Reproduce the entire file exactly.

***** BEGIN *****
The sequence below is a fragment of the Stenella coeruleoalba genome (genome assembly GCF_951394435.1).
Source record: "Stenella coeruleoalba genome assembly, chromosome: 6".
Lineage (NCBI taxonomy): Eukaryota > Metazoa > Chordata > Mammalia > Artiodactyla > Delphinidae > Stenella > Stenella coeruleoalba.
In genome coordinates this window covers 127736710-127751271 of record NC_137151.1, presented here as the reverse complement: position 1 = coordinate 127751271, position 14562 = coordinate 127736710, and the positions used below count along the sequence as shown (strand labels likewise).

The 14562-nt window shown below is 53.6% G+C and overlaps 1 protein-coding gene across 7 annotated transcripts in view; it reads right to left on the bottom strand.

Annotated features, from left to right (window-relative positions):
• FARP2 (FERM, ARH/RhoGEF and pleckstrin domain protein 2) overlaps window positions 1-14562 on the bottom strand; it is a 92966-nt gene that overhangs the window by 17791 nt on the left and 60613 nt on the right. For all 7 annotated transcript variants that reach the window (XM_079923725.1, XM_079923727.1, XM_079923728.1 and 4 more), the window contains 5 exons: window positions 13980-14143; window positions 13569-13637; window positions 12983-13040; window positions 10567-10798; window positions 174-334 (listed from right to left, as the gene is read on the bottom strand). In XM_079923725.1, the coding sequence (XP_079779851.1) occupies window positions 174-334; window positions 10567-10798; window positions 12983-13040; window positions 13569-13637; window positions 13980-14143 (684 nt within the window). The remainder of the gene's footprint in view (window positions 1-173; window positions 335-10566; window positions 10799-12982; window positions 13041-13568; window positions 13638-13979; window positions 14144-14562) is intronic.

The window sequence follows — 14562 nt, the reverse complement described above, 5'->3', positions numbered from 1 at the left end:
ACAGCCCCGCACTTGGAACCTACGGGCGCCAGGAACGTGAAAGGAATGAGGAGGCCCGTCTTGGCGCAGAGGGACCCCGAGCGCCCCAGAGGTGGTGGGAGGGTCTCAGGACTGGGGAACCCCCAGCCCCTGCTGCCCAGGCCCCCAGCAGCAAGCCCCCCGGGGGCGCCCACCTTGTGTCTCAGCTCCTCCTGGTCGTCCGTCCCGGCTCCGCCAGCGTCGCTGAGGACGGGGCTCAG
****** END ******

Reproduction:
The sequence below is a fragment of the Stenella coeruleoalba genome (genome assembly GCF_951394435.1).
Source record: "Stenella coeruleoalba genome assembly, chromosome: 6".
Lineage (NCBI taxonomy): Eukaryota > Metazoa > Chordata > Mammalia > Artiodactyla > Delphinidae > Stenella > Stenella coeruleoalba.
In genome coordinates this window covers 127736710-127751271 of record NC_137151.1, presented here as the reverse complement: position 1 = coordinate 127751271, position 14562 = coordinate 127736710, and the positions used below count along the sequence as shown (strand labels likewise).

The 14562-nt window shown below is 53.6% G+C and overlaps 1 protein-coding gene across 7 annotated transcripts in view; it reads right to left on the bottom strand.

Annotated features, from left to right (window-relative positions):
• FARP2 (FERM, ARH/RhoGEF and pleckstrin domain protein 2) overlaps window positions 1-14562 on the bottom strand; it is a 92966-nt gene that overhangs the window by 17791 nt on the left and 60613 nt on the right. For all 7 annotated transcript variants that reach the window (XM_079923725.1, XM_079923727.1, XM_079923728.1 and 4 more), the window contains 5 exons: window positions 13980-14143; window positions 13569-13637; window positions 12983-13040; window positions 10567-10798; window positions 174-334 (listed from right to left, as the gene is read on the bottom strand). In XM_079923725.1, the coding sequence (XP_079779851.1) occupies window positions 174-334; window positions 10567-10798; window positions 12983-13040; window positions 13569-13637; window positions 13980-14143 (684 nt within the window). The remainder of the gene's footprint in view (window positions 1-173; window positions 335-10566; window positions 10799-12982; window positions 13041-13568; window positions 13638-13979; window positions 14144-14562) is intronic.

The window sequence follows — 14562 nt, the reverse complement described above, 5'->3', positions numbered from 1 at the left end:
ACAGCCCCGCACTTGGAACCTACGGGCGCCAGGAACGTGAAAGGAATGAGGAGGCCCGTCTTGGCGCAGAGGGACCCCGAGCGCCCCAGAGGTGGTGGGAGGGTCTCAGGACTGGGGAACCCCCAGCCCCTGCTGCCCAGGCCCCCAGCAGCAAGCCCCCCGGGGGCGCCCACCTTGTGTCTCAGCTCCTCCTGGTCGTCCGTCCCGGCTCCGCCAGCGTCGCTGAGGACGGGGCTCAG